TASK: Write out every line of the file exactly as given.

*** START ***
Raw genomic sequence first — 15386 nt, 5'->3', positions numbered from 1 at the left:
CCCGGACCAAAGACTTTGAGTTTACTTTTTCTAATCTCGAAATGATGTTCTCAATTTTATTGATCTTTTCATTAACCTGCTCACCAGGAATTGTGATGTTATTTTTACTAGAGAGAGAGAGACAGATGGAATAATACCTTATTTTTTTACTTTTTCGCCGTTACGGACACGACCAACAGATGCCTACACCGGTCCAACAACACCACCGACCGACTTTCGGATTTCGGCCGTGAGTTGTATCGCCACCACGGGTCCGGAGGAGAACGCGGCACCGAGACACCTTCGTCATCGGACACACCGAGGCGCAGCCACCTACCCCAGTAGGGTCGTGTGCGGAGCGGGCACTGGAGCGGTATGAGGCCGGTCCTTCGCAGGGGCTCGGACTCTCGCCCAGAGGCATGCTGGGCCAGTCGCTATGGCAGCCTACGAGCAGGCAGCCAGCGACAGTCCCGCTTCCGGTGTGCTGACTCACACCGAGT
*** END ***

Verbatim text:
Raw genomic sequence first — 15386 nt, 5'->3', positions numbered from 1 at the left:
CCCGGACCAAAGACTTTGAGTTTACTTTTTCTAATCTCGAAATGATGTTCTCAATTTTATTGATCTTTTCATTAACCTGCTCACCAGGAATTGTGATGTTATTTTTACTAGAGAGAGAGAGACAGATGGAATAATACCTTATTTTTTTACTTTTTCGCCGTTACGGACACGACCAACAGATGCCTACACCGGTCCAACAACACCACCGACCGACTTTCGGATTTCGGCCGTGAGTTGTATCGCCACCACGGGTCCGGAGGAGAACGCGGCACCGAGACACCTTCGTCATCGGACACACCGAGGCGCAGCCACCTACCCCAGTAGGGTCGTGTGCGGAGCGGGCACTGGAGCGGTATGAGGCCGGTCCTTCGCAGGGGCTCGGACTCTCGCCCAGAGGCATGCTGGGCCAGTCGCTATGGCAGCCTACGAGCAGGCAGCCAGCGACAGTCCCGCTTCCGGTGTGCTGACTCACACCGAGT